APEC Seminar (Astronomy - Particle Physics - Experimental Physics - Cosmology)

Speaker: Allison Strom (Carnegie Observatories)
Title: Rethinking metallicity: the quest to measure abundance scaling relations at cosmic noon
Date (JST): Thu, Nov 07, 2019, 13:30 - 14:30
Place: Seminar Room A
Related File: 2384.pdf
Abstract: Large near-infrared spectroscopic surveys have confirmed that star-forming galaxies at cosmic noon (z~2-3) exhibit nebular spectra that are distinct from their local counterparts. These differences reflect important changes in the characteristic physical conditions and chemical enrichment patterns of galaxies at early times, correlated with differences in their star formation histories relative to most present-day galaxies: at z~2, almost all galaxies have nearly constant or rising star formation histories, but by z~0, galaxies overall have lower specific star formation rates and many have largely finished forming stars. Using spectra from the Keck Baryonic Structure Survey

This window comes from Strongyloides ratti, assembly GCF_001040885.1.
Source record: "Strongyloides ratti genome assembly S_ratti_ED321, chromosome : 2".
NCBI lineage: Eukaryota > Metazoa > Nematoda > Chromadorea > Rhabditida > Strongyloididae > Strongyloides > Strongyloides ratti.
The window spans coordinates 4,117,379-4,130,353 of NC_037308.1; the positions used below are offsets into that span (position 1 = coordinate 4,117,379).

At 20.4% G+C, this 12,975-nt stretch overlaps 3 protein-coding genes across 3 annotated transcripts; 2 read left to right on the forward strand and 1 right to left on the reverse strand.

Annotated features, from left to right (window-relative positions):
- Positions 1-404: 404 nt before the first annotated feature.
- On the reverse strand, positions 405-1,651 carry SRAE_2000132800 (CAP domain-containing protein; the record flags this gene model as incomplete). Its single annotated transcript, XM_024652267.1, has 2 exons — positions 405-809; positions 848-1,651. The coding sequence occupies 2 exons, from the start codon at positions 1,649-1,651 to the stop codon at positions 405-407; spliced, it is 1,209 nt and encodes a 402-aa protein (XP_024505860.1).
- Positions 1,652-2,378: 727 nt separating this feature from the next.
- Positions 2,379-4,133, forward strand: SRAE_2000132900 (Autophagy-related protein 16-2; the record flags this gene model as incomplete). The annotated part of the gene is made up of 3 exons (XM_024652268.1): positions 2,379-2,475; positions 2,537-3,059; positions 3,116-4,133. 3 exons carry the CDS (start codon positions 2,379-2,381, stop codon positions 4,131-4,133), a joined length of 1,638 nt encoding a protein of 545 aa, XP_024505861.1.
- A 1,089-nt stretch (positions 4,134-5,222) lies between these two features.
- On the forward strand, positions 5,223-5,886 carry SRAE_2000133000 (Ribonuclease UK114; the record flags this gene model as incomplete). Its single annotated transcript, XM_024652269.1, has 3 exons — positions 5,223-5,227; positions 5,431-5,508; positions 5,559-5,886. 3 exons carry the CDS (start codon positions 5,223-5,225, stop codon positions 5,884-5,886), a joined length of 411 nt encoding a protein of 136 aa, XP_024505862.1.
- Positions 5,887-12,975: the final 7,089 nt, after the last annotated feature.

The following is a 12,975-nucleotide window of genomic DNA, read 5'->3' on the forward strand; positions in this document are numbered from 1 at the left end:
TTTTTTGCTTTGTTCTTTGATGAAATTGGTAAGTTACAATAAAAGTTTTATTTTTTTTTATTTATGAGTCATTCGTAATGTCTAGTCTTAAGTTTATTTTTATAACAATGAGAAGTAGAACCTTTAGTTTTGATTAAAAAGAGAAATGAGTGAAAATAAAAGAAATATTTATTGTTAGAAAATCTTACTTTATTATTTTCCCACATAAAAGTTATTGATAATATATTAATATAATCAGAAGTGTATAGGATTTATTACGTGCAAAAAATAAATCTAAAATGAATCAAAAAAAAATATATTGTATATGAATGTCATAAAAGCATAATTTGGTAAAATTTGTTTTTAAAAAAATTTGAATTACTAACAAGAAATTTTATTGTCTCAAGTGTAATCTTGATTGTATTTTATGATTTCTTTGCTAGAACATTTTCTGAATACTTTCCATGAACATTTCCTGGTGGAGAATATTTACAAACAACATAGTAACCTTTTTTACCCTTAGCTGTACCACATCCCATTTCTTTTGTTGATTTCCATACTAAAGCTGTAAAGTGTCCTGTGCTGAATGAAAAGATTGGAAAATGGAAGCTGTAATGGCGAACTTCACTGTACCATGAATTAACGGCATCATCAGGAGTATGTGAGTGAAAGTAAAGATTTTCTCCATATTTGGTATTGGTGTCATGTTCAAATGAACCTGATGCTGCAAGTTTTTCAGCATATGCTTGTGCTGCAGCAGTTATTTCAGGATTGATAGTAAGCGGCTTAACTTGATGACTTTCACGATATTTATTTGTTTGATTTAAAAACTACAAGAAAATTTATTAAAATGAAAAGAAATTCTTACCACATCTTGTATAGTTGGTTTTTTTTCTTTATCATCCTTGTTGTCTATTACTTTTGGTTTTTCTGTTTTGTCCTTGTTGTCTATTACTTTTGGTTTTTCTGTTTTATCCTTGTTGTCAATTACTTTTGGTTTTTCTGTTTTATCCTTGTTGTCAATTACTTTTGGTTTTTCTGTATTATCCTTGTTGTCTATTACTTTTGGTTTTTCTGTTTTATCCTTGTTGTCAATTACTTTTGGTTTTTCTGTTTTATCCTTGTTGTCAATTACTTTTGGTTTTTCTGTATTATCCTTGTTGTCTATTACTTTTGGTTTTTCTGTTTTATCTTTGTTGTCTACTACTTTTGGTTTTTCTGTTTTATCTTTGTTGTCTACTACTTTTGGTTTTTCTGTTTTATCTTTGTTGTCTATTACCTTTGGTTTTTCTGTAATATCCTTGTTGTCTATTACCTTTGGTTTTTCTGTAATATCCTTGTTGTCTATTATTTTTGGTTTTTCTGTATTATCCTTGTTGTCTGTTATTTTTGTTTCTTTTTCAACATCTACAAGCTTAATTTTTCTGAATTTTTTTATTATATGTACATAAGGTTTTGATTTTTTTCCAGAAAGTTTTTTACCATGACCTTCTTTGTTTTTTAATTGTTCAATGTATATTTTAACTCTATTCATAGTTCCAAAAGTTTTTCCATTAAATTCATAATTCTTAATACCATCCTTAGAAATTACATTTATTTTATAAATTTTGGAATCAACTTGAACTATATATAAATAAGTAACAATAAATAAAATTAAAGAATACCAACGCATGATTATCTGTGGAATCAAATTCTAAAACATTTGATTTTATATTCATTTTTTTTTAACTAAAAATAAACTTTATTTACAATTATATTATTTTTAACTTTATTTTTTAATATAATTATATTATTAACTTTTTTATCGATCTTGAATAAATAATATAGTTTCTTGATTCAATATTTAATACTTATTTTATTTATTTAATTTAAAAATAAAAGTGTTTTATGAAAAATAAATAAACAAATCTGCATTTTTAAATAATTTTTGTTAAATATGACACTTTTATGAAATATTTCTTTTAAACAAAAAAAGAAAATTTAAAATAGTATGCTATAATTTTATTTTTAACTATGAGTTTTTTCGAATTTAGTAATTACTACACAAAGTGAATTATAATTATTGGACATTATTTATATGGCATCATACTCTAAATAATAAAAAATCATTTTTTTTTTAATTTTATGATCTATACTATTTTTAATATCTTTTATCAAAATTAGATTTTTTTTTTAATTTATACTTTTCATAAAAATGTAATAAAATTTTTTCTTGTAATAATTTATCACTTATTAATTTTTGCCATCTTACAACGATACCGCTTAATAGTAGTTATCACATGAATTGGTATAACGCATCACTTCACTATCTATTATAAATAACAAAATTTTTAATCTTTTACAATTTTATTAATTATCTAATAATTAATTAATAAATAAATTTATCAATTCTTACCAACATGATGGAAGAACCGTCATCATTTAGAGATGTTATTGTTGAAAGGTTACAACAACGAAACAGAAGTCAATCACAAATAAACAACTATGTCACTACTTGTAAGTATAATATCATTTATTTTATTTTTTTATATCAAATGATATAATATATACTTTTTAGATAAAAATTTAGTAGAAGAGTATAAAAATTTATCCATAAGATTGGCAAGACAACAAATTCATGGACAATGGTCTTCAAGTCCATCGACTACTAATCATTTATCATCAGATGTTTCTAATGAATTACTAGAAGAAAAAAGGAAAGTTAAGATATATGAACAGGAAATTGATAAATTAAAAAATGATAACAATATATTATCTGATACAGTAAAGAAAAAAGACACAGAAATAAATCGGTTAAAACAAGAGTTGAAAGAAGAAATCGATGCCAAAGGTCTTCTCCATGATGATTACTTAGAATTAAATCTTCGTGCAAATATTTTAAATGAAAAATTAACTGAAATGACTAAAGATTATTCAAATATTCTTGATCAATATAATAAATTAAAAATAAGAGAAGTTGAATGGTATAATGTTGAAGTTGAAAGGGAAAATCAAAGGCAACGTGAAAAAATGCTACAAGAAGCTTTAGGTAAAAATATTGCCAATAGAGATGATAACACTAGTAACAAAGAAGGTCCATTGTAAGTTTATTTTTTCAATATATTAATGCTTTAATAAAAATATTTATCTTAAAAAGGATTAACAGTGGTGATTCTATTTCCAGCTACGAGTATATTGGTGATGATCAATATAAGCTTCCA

(KBSS) and photoionization models designed to reconcile the joint rest-UV-optical spectra of high-z star-forming galaxies, I have shown that the majority of z~2-3 KBSS galaxies have moderate oxygen enrichment but sub-solar iron enrichment as a result of their rapid assembly histories. I will argue that this marked alpha-enhancement means that it is imperative to consider abundance patterns rather than a single "metallicity" when describing galaxies' chemical enrichment. I will also report new measurements of the correlation between galaxy stellar mass and multiple chemical tracers (inluding O/H and Fe/H) at z~2-3 using my photoionization model method and discuss extant challenges to comparing metallicity scaling relations with predictions from cosmological simulations. These comparisons are critical for understanding the way in which energetic feedback acts to regulate galaxy assembly across redshift, which remains an open question in modern astrophysics and will be one of the key science drivers of upcoming facilities such as the James Webb Space Telescope and the ELTs.